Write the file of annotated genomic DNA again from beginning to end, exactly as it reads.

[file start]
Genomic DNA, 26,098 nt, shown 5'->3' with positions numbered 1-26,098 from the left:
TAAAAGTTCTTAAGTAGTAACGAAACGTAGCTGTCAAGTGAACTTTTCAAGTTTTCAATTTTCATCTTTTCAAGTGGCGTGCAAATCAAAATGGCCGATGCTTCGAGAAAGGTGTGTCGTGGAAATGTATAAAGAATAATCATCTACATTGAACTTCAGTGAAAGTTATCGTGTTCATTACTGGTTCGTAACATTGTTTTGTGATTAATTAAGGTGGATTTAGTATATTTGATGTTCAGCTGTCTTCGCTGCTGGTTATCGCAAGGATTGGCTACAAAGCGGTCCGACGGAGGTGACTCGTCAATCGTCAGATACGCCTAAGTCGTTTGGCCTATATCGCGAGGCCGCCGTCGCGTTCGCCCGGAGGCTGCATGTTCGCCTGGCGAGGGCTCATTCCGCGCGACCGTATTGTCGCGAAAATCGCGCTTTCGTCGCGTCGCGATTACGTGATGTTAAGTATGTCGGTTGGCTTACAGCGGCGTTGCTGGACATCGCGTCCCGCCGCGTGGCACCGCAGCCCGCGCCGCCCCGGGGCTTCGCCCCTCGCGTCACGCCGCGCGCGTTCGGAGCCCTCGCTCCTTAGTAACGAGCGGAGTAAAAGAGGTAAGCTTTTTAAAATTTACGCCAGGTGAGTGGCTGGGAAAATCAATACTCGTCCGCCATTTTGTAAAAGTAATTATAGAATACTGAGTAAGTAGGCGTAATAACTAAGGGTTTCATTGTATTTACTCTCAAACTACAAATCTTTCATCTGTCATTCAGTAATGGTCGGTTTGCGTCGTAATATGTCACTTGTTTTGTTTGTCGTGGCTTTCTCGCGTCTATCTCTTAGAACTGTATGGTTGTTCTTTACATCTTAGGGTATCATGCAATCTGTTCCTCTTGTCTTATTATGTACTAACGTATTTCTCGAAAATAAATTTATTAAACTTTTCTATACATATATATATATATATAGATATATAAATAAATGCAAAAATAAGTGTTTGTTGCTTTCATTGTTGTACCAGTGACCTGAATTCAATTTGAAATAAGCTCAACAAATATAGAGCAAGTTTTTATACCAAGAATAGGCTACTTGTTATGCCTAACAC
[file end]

Genomic DNA, 26,098 nt, shown 5'->3' with positions numbered 1-26,098 from the left:
TAAAAGTTCTTAAGTAGTAACGAAACGTAGCTGTCAAGTGAACTTTTCAAGTTTTCAATTTTCATCTTTTCAAGTGGCGTGCAAATCAAAATGGCCGATGCTTCGAGAAAGGTGTGTCGTGGAAATGTATAAAGAATAATCATCTACATTGAACTTCAGTGAAAGTTATCGTGTTCATTACTGGTTCGTAACATTGTTTTGTGATTAATTAAGGTGGATTTAGTATATTTGATGTTCAGCTGTCTTCGCTGCTGGTTATCGCAAGGATTGGCTACAAAGCGGTCCGACGGAGGTGACTCGTCAATCGTCAGATACGCCTAAGTCGTTTGGCCTATATCGCGAGGCCGCCGTCGCGTTCGCCCGGAGGCTGCATGTTCGCCTGGCGAGGGCTCATTCCGCGCGACCGTATTGTCGCGAAAATCGCGCTTTCGTCGCGTCGCGATTACGTGATGTTAAGTATGTCGGTTGGCTTACAGCGGCGTTGCTGGACATCGCGTCCCGCCGCGTGGCACCGCAGCCCGCGCCGCCCCGGGGCTTCGCCCCTCGCGTCACGCCGCGCGCGTTCGGAGCCCTCGCTCCTTAGTAACGAGCGGAGTAAAAGAGGTAAGCTTTTTAAAATTTACGCCAGGTGAGTGGCTGGGAAAATCAATACTCGTCCGCCATTTTGTAAAAGTAATTATAGAATACTGAGTAAGTAGGCGTAATAACTAAGGGTTTCATTGTATTTACTCTCAAACTACAAATCTTTCATCTGTCATTCAGTAATGGTCGGTTTGCGTCGTAATATGTCACTTGTTTTGTTTGTCGTGGCTTTCTCGCGTCTATCTCTTAGAACTGTATGGTTGTTCTTTACATCTTAGGGTATCATGCAATCTGTTCCTCTTGTCTTATTATGTACTAACGTATTTCTCGAAAATAAATTTATTAAACTTTTCTATACATATATATATATATATAGATATATAAATAAATGCAAAAATAAGTGTTTGTTGCTTTCATTGTTGTACCAGTGACCTGAATTCAATTTGAAATAAGCTCAACAAATATAGAGCAAGTTTTTATACCAAGAATAGGCTACTTGTTATGCCTAACAC